We pay on average $A8 billion to $10 billion of tax in Australia every year… We are Australia’s biggest taxpayer by far, we have an effective tax rate of 45%… – Andrew Mackenzie, Chief Executive of BHP Billiton, interview with Frank Kelly on ABC radio RN Breakfast, May 19, 2015.
After years of flying under the radar, company income tax is suddenly headline news in Australia.
Andrew Mackenzie’s comments on BHP Billiton’s tax affairs came in the wake of a parliamentary committee into corporate tax avoidance, new multinational tax policy announcements from both major parties and several high profile investigations by the Australian Tax Office into some of the biggest firms operating in Australia.
There are three statements of fact contained in Mr Mackenzie’s recent quote:
- That BHP Billiton is by far and away Australia’s largest taxpayer
- That BHP Billiton pays an average of $A8 billion to $10 billion of tax in Australia every year
- That BHP Billiton has an effective tax rate of 45%
When asked for a data source to substantiate his claims, a spokeswoman for BHP Billiton sent The Conversation a copy of BHP’s answers to questions on notice from a public hearing of the recent Senate Inquiry into corporate tax avoidance.
That statement also noted that the Australian Tax Office is chasing BHP for $522 million (being primary unpaid tax of $301 million, interest of $145 million and penalties of A$76 million). BHP Billiton has objected to these assessments.
We checked Mr Mackenzie’s statement using data from the Morningstar DatAnalysis financial database, a subscription-only database that logs information on companies listed on the Australian Securities Exchange.
We cross-checked the BHP information we found on Morningstar with data from BHP Billiton’s financial statements.
Here’s what we found.
Is BHP Australia’s biggest taxpayer?
Yes. According to the data collated by Morningstar, BHP has paid the highest amount of consolidated company tax in total between the financial years 2005 to 2013. BHP paid almost $54.4 billion in consolidated tax over that time, with Rio Tinto in second place with almost $39 billion, and the Commonwealth Bank of Australia is in third place, paying almost $20 billion.
Does BHP Billiton pay an average of $8 billion to $10 billion of tax in Australia every year?
BHP paid above $8 billion in consolidated company income tax in 2012 and 2013. But the average consolidated company income tax paid by BHP over 2005 to 2014 is $5.85 billion.
According to Morningstar, the firm paid an average of just over $6 billion in consolidated company income tax between 2005 and 2013. In 2014, BHP paid $5.937 billion in consolidated company income tax.
In a statement to the Senate Inquiry into tax avoidance, BHP said:
BHP Billiton paid A$4.9 billion of corporate tax in Australia last year. When royalties and resource rent taxes are taken into account, BHP Billiton paid more than A$8.7 billion in Australia last year.
But paying royalties on a resource owned by the Australian people is not company income tax.
Does BHP Billiton have an effective tax rate of 45%?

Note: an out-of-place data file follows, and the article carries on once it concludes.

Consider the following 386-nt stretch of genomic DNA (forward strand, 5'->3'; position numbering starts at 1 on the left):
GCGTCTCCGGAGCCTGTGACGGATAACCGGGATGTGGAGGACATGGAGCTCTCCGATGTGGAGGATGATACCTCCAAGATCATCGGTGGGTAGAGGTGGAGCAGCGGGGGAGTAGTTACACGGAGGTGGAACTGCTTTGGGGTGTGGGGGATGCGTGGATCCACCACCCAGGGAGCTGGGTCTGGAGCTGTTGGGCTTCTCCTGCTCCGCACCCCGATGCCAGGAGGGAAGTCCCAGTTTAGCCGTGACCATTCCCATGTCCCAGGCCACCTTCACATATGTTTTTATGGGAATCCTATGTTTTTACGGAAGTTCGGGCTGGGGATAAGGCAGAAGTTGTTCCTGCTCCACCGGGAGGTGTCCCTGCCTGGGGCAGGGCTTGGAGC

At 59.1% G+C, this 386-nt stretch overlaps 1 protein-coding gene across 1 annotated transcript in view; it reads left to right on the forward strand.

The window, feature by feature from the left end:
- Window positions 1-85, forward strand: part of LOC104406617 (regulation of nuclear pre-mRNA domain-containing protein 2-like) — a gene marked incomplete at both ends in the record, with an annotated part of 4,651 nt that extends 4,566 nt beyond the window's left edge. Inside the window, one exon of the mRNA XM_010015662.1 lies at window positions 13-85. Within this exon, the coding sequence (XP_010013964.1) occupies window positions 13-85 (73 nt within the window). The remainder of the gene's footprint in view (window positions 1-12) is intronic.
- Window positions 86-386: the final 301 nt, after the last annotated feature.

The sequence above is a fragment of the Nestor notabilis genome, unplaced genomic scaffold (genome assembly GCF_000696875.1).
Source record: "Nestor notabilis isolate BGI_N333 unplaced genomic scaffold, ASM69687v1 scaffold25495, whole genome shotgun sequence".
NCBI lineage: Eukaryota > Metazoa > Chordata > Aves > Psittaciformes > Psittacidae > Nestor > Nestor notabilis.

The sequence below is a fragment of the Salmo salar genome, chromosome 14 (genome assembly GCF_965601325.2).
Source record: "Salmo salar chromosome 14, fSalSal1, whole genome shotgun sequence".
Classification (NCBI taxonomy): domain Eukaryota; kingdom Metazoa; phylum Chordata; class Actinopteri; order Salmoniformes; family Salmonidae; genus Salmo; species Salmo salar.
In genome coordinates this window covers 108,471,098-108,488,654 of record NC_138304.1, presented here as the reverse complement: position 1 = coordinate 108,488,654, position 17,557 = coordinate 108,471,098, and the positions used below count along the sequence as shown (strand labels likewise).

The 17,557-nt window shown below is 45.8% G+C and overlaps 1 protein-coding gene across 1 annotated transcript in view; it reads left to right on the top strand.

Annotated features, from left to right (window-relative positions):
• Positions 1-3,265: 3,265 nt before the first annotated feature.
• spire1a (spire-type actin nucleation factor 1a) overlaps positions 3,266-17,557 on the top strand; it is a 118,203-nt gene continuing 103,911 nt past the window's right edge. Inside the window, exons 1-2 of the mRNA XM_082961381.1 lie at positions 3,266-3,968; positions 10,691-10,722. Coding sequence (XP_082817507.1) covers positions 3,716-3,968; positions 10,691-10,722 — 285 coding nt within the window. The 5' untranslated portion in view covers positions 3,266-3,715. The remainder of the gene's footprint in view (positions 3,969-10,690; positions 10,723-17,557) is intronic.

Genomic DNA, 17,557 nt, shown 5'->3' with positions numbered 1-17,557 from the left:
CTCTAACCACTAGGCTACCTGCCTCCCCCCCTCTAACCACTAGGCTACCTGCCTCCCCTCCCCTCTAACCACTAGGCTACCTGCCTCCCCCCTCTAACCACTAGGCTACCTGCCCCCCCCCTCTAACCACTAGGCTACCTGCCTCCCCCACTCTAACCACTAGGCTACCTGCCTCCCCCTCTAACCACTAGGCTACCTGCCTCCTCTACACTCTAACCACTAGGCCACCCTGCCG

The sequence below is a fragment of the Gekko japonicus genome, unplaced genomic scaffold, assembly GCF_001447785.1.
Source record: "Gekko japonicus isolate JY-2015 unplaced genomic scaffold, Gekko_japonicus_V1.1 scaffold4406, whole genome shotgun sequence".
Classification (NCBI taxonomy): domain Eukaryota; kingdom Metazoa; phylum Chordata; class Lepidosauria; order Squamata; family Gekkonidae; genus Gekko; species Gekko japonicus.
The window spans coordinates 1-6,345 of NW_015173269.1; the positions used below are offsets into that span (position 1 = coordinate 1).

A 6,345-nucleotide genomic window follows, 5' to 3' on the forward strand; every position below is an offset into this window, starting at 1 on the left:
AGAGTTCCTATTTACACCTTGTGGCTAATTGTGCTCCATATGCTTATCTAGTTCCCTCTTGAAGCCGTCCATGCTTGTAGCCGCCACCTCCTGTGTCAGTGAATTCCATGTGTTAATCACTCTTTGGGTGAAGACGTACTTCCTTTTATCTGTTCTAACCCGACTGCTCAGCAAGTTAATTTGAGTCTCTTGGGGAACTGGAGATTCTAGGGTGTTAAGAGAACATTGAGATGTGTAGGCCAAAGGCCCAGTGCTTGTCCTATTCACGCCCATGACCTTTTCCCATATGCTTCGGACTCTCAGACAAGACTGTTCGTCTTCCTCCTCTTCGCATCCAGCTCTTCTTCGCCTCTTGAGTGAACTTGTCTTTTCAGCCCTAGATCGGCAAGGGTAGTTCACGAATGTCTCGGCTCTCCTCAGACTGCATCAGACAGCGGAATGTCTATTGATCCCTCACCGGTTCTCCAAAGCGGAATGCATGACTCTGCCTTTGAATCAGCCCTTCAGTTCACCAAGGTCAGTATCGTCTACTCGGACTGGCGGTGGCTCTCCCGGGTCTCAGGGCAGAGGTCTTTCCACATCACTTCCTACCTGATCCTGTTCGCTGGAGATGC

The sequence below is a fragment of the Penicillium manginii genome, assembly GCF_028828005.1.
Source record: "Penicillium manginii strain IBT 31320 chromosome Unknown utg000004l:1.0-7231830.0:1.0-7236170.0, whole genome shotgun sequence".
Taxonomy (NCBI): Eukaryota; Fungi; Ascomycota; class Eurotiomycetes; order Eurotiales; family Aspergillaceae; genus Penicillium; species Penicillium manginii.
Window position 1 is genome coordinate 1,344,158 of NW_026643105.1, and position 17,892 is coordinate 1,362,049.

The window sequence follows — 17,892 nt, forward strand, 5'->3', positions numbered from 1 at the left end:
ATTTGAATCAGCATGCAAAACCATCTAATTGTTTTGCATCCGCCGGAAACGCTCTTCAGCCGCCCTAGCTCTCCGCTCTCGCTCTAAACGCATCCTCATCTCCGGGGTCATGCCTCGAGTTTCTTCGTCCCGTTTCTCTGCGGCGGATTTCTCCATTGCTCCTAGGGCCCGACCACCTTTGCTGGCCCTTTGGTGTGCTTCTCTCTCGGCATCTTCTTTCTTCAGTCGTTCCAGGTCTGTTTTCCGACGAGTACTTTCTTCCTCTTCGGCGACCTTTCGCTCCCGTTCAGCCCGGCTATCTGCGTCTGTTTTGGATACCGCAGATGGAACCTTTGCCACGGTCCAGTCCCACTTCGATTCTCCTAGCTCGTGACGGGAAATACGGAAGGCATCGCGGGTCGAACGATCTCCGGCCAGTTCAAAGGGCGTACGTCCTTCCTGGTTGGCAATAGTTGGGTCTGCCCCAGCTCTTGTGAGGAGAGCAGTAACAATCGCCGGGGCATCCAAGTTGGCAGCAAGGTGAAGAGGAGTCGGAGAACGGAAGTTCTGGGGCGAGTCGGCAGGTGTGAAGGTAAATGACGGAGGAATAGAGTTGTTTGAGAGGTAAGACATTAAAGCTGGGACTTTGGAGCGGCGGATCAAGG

Morningstar data showed that the consolidated effective tax rate (ETR) for BHP was above 45% in 2013, based on the cash ETR measure (cash tax paid /total pre-tax profit) and in 2009 based on the GAAP ETR measure (total tax expense /total pre-tax profit).
However, the average ETR for BHP between 2005 and 2014 is almost 31% based on GAAP ETR and 28.1% based on cash ETR. The ETR based on the most recent available figures is 31.2% (GAAP ETR) and 25.15% (based on cash ETR).
The first fact that BHP is by far and away Australia’s largest tax payer is correct.
The second statement is correct only for company income tax paid in 2012 and 2013. The average company income tax paid by BHP is closer to $6 billion a year. That figure inflates if you count royalties and resource rents as taxes.
Unless Mr Mackenzie was referring specifically to 2014 or 2009, BHP does not have a 45% effective tax rate and certainly not an average effective tax rate of 45% over the years 2005 to 2014. In fact, on average, Rio Tinto has a higher effective tax rate than BHP.
This is a sound and deliberately constrained analysis.
Measuring a company’s “effective tax rate” (how much tax they pay as a percentage of profits) and comparing effective tax rates across companies is a challenge for two reasons.
The first is that large multinationals such as BHP divert some profits to low tax jurisdictions. In BHP’s case, this includes a diversion to Singapore, currently the subject of ongoing disputes with the ATO. In BHP’s company accounts, the profits diverted to tax havens or low tax jurisdictions are treated as expenses, so the “taxable income” is reduced by the diverted profits. So the tax paid worldwide by BHP is reduced.
The second is the unique nature of BHP’s trading stock. While most businesses manufacture from raw materials they buy from other businesses or sell goods they acquire from wholesalers or manufacturers, BHP buys its trading stock from State governments, with the purchase cost of the materials called a “royalty”. BHP treats this as a tax and as a result shows its total effective tax rate is higher than the company tax rate. To compare rates properly, we should either deduct the royalties from the total taxes paid or allow all other businesses to deduct all the cost of their trading stock when calculating their effective tax rates. – Rick Krever
Rick Krever has received external research donations and from public sector and private sector donors and the Australian Research Council. He provides assistance and advice to the Australian Council of Social Services.
Roman Lanis and Ross McClure do not work for, consult to, own shares in or receive funding from any company or organisation that would benefit from this article. They also have no relevant affiliations.
Authors: The Conversation